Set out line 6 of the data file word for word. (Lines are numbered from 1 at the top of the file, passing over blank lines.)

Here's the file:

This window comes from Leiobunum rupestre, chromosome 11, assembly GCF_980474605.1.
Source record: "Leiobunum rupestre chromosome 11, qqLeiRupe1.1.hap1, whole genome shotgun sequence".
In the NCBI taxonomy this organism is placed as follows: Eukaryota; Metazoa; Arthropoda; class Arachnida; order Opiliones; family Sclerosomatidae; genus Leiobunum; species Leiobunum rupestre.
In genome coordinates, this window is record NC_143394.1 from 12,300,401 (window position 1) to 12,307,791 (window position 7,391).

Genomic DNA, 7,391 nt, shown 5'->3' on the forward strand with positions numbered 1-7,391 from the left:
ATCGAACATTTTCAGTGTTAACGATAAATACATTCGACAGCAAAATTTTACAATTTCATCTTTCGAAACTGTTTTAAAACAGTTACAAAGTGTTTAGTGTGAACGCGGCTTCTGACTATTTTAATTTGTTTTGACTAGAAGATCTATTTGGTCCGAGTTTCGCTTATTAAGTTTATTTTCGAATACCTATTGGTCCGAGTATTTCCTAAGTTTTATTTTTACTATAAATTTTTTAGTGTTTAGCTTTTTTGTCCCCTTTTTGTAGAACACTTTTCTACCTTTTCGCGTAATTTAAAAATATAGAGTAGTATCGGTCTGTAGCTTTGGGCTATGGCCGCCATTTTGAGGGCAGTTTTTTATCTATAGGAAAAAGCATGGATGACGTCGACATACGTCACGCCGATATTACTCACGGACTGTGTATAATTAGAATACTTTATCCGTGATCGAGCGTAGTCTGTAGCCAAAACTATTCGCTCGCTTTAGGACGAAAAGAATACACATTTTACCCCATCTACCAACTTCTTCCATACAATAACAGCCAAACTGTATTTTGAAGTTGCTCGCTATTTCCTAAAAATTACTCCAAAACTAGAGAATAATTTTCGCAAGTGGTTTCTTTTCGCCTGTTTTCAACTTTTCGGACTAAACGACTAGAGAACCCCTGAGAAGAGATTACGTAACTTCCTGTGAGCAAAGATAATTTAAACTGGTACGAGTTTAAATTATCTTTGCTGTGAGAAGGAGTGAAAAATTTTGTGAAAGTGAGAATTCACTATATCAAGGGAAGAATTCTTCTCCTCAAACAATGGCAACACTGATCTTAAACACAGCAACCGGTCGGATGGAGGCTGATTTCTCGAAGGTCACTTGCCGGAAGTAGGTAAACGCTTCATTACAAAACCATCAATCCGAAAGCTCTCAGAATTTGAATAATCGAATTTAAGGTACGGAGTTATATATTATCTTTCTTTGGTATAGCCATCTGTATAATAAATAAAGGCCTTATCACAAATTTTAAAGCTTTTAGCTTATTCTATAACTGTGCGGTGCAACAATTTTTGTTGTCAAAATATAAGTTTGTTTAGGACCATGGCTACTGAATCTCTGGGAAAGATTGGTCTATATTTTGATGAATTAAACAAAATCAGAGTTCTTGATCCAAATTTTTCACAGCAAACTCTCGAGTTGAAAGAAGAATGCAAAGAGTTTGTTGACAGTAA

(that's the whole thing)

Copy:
ATCGAACATTTTCAGTGTTAACGATAAATACATTCGACAGCAAAATTTTACAATTTCATCTTTCGAAACTGTTTTAAAACAGTTACAAAGTGTTTAGTGTGAACGCGGCTTCTGACTATTTTAATTTGTTTTGACTAGAAGATCTATTTGGTCCGAGTTTCGCTTATTAAGTTTATTTTCGAATACCTATTGGTCCGAGTATTTCCTAAGTTTTATTTTTACTATAAATTTTTTAGTGTTTAGCTTTTTTGTCCCCTTTTTGTAGAACACTTTTCTACCTTTTCGCGTAATTTAAAAATATAGAGTAGTATCGGTCTGTAGCTTTGGGCTATGGCCGCCATTTTGAGGGCAGTTTTTTATCTATAGGAAAAAGCATGGATGACGTCGACATACGTCACGCCGATATTACTCACGGACTGTGTATAATTAGAATACTTTATCCGTGATCGAGCGTAGTCTGTAGCCAAAACTATTCGCTCGCTTTAGGACGAAAAGAATACACATTTTACCCCATCTACCAACTTCTTCCATACAATAACAGCCAAACTGTATTTTGAAGTTGCTCGCTATTTCCTAAAAATTACTCCAAAACTAGAGAATAATTTTCGCAAGTGGTTTCTTTTCGCCTGTTTTCAACTTTTCGGACTAAACGACTAGAGAACCCCTGAGAAGAGATTACGTAACTTCCTGTGAGCAAAGATAATTTAAACTGGTACGAGTTTAAATTATCTTTGCTGTGAGAAGGAGTGAAAAATTTTGTGAAAGTGAGAATTCACTATATCAAGGGAAGAATTCTTCTCCTCAAACAATGGCAACACTGATCTTAAACACAGCAACCGGTCGGATGGAGGCTGATTTCTCGAAGGTCACTTGCCGGAAGTAGGTAAACGCTTCATTACAAAACCATCAATCCGAAAGCTCTCAGAATTTGAATAATCGAATTTAAGGTACGGAGTTATATATTATCTTTCTTTGGTATAGCCATCTGTATAATAAATAAAGGCCTTATCACAAATTTTAAAGCTTTTAGCTTATTCTATAACTGTGCGGTGCAACAATTTTTGTTGTCAAAATATAAGTTTGTTTAGGACCATGGCTACTGAATCTCTGGGAAAGATTGGTCTATATTTTGATGAATTAAACAAAATCAGAGTTCTTGATCCAAATTTTTCACAGCAAACTCTCGAGTTGAAAGAAGAATGCAAAGAGTTTGTTGACAGTAA